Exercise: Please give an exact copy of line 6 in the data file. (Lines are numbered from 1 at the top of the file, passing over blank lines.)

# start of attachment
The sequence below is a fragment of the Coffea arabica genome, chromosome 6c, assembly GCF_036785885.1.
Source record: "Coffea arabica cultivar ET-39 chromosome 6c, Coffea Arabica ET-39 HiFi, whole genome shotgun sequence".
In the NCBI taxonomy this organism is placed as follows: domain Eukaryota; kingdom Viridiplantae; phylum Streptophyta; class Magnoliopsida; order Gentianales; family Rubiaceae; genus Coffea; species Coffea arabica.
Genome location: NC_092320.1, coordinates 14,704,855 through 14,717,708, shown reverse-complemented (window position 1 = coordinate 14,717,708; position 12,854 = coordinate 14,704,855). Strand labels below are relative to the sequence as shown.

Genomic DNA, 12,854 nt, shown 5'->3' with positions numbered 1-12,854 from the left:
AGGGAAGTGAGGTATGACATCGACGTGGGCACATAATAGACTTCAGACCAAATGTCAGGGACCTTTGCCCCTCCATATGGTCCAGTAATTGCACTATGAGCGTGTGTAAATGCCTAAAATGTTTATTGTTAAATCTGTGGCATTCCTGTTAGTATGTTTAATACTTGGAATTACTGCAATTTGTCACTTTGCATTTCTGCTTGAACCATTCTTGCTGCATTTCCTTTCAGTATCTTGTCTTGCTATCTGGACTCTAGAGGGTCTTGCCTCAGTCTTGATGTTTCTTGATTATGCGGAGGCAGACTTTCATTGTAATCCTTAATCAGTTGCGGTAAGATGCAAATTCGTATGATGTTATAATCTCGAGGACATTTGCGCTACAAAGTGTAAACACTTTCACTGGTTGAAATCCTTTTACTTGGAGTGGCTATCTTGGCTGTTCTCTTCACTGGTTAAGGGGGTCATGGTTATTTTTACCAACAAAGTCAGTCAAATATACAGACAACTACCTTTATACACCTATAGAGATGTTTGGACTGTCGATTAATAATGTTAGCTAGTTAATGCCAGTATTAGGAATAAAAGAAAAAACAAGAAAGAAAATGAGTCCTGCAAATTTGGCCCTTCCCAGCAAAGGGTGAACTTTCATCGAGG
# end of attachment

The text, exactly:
AGGGAAGTGAGGTATGACATCGACGTGGGCACATAATAGACTTCAGACCAAATGTCAGGGACCTTTGCCCCTCCATATGGTCCAGTAATTGCACTATGAGCGTGTGTAAATGCCTAAAATGTTTATTGTTAAATCTGTGGCATTCCTGTTAGTATGTTTAATACTTGGAATTACTGCAATTTGTCACTTTGCATTTCTGCTTGAACCATTCTTGCTGCATTTCCTTTCAGTATCTTGTCTTGCTATCTGGACTCTAGAGGGTCTTGCCTCAGTCTTGATGTTTCTTGATTATGCGGAGGCAGACTTTCATTGTAATCCTTAATCAGTTGCGGTAAGATGCAAATTCGTATGATGTTATAATCTCGAGGACATTTGCGCTACAAAGTGTAAACACTTTCACTGGTTGAAATCCTTTTACTTGGAGTGGCTATCTTGGCTGTTCTCTTCACTGGTTAAGGGGGTCATGGTTATTTTTACCAACAAAGTCAGTCAAATATACAGACAACTACCTTTATACACCTATAGAGATGTTTGGACTGTCGATTAATAATGTTAGCTAGTTAATGCCAGTATTAGGAATAAAAGAAAAAACAAGAAAGAAAATGAGTCCTGCAAATTTGGCCCTTCCCAGCAAAGGGTGAACTTTCATCGAGG